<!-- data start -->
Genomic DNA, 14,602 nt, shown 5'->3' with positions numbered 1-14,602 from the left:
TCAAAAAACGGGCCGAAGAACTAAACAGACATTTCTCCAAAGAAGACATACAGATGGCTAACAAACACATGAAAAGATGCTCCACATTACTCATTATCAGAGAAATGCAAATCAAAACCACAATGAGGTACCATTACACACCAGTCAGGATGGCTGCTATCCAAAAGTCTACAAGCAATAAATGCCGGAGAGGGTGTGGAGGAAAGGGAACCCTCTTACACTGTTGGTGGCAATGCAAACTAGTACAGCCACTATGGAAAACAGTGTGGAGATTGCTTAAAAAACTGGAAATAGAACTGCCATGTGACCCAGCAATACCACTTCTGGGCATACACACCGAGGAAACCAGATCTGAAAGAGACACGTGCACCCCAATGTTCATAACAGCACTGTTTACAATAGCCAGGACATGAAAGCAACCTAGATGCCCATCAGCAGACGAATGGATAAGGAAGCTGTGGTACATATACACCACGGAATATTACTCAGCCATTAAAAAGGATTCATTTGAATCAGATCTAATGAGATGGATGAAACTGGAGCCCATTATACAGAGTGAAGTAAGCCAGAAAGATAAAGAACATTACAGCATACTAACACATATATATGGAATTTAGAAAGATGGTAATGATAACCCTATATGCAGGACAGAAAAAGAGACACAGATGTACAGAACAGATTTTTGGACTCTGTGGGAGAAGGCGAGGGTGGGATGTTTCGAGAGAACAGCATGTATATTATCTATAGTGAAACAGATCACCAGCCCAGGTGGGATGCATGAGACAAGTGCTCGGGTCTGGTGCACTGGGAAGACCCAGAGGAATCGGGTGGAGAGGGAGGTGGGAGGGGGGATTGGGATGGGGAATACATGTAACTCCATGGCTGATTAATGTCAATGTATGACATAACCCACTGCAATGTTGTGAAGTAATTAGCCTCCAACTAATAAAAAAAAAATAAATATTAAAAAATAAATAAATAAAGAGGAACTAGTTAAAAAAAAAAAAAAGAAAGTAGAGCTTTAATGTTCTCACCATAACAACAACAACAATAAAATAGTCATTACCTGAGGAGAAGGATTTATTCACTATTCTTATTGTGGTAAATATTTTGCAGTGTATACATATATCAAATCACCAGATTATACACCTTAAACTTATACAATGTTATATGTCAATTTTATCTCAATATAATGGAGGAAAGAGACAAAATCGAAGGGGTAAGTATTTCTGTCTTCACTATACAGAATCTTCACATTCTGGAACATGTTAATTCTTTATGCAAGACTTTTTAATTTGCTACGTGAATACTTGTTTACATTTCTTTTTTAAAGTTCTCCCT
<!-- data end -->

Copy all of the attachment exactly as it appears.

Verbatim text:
Genomic DNA, 14,602 nt, shown 5'->3' with positions numbered 1-14,602 from the left:
TCAAAAAACGGGCCGAAGAACTAAACAGACATTTCTCCAAAGAAGACATACAGATGGCTAACAAACACATGAAAAGATGCTCCACATTACTCATTATCAGAGAAATGCAAATCAAAACCACAATGAGGTACCATTACACACCAGTCAGGATGGCTGCTATCCAAAAGTCTACAAGCAATAAATGCCGGAGAGGGTGTGGAGGAAAGGGAACCCTCTTACACTGTTGGTGGCAATGCAAACTAGTACAGCCACTATGGAAAACAGTGTGGAGATTGCTTAAAAAACTGGAAATAGAACTGCCATGTGACCCAGCAATACCACTTCTGGGCATACACACCGAGGAAACCAGATCTGAAAGAGACACGTGCACCCCAATGTTCATAACAGCACTGTTTACAATAGCCAGGACATGAAAGCAACCTAGATGCCCATCAGCAGACGAATGGATAAGGAAGCTGTGGTACATATACACCACGGAATATTACTCAGCCATTAAAAAGGATTCATTTGAATCAGATCTAATGAGATGGATGAAACTGGAGCCCATTATACAGAGTGAAGTAAGCCAGAAAGATAAAGAACATTACAGCATACTAACACATATATATGGAATTTAGAAAGATGGTAATGATAACCCTATATGCAGGACAGAAAAAGAGACACAGATGTACAGAACAGATTTTTGGACTCTGTGGGAGAAGGCGAGGGTGGGATGTTTCGAGAGAACAGCATGTATATTATCTATAGTGAAACAGATCACCAGCCCAGGTGGGATGCATGAGACAAGTGCTCGGGTCTGGTGCACTGGGAAGACCCAGAGGAATCGGGTGGAGAGGGAGGTGGGAGGGGGGATTGGGATGGGGAATACATGTAACTCCATGGCTGATTAATGTCAATGTATGACATAACCCACTGCAATGTTGTGAAGTAATTAGCCTCCAACTAATAAAAAAAAAATAAATATTAAAAAATAAATAAATAAAGAGGAACTAGTTAAAAAAAAAAAAAAGAAAGTAGAGCTTTAATGTTCTCACCATAACAACAACAACAATAAAATAGTCATTACCTGAGGAGAAGGATTTATTCACTATTCTTATTGTGGTAAATATTTTGCAGTGTATACATATATCAAATCACCAGATTATACACCTTAAACTTATACAATGTTATATGTCAATTTTATCTCAATATAATGGAGGAAAGAGACAAAATCGAAGGGGTAAGTATTTCTGTCTTCACTATACAGAATCTTCACATTCTGGAACATGTTAATTCTTTATGCAAGACTTTTTAATTTGCTACGTGAATACTTGTTTACATTTCTTTTTTAAAGTTCTCCCT